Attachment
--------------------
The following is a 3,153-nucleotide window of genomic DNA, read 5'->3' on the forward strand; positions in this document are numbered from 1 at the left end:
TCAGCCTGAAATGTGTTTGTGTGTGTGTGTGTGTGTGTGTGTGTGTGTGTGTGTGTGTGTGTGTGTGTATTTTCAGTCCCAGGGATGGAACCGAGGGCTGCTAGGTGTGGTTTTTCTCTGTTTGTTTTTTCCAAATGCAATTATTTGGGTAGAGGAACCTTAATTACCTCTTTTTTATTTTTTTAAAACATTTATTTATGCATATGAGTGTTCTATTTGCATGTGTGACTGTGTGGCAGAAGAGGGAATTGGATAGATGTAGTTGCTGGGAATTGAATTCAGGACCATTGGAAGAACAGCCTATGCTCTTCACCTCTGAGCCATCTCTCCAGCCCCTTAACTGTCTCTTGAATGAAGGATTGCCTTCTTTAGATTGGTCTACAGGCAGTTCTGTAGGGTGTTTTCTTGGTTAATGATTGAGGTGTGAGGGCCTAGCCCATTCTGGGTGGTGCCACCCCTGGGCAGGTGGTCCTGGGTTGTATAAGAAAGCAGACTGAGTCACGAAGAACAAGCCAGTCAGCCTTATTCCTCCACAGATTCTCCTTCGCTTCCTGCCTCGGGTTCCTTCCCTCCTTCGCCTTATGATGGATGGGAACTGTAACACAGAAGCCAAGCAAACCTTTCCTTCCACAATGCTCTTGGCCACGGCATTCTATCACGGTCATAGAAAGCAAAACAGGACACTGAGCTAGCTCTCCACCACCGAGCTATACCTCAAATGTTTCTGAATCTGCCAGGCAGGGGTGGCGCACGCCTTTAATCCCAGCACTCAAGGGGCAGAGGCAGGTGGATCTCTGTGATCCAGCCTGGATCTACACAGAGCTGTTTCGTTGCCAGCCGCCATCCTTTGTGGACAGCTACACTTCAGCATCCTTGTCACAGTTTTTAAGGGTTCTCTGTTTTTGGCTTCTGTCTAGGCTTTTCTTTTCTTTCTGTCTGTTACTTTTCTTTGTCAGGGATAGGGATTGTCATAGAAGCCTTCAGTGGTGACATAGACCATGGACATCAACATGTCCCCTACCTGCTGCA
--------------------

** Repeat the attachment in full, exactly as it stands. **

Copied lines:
The following is a 3,153-nucleotide window of genomic DNA, read 5'->3' on the forward strand; positions in this document are numbered from 1 at the left end:
TCAGCCTGAAATGTGTTTGTGTGTGTGTGTGTGTGTGTGTGTGTGTGTGTGTGTGTGTGTGTGTGTGTATTTTCAGTCCCAGGGATGGAACCGAGGGCTGCTAGGTGTGGTTTTTCTCTGTTTGTTTTTTCCAAATGCAATTATTTGGGTAGAGGAACCTTAATTACCTCTTTTTTATTTTTTTAAAACATTTATTTATGCATATGAGTGTTCTATTTGCATGTGTGACTGTGTGGCAGAAGAGGGAATTGGATAGATGTAGTTGCTGGGAATTGAATTCAGGACCATTGGAAGAACAGCCTATGCTCTTCACCTCTGAGCCATCTCTCCAGCCCCTTAACTGTCTCTTGAATGAAGGATTGCCTTCTTTAGATTGGTCTACAGGCAGTTCTGTAGGGTGTTTTCTTGGTTAATGATTGAGGTGTGAGGGCCTAGCCCATTCTGGGTGGTGCCACCCCTGGGCAGGTGGTCCTGGGTTGTATAAGAAAGCAGACTGAGTCACGAAGAACAAGCCAGTCAGCCTTATTCCTCCACAGATTCTCCTTCGCTTCCTGCCTCGGGTTCCTTCCCTCCTTCGCCTTATGATGGATGGGAACTGTAACACAGAAGCCAAGCAAACCTTTCCTTCCACAATGCTCTTGGCCACGGCATTCTATCACGGTCATAGAAAGCAAAACAGGACACTGAGCTAGCTCTCCACCACCGAGCTATACCTCAAATGTTTCTGAATCTGCCAGGCAGGGGTGGCGCACGCCTTTAATCCCAGCACTCAAGGGGCAGAGGCAGGTGGATCTCTGTGATCCAGCCTGGATCTACACAGAGCTGTTTCGTTGCCAGCCGCCATCCTTTGTGGACAGCTACACTTCAGCATCCTTGTCACAGTTTTTAAGGGTTCTCTGTTTTTGGCTTCTGTCTAGGCTTTTCTTTTCTTTCTGTCTGTTACTTTTCTTTGTCAGGGATAGGGATTGTCATAGAAGCCTTCAGTGGTGACATAGACCATGGACATCAACATGTCCCCTACCTGCTGCA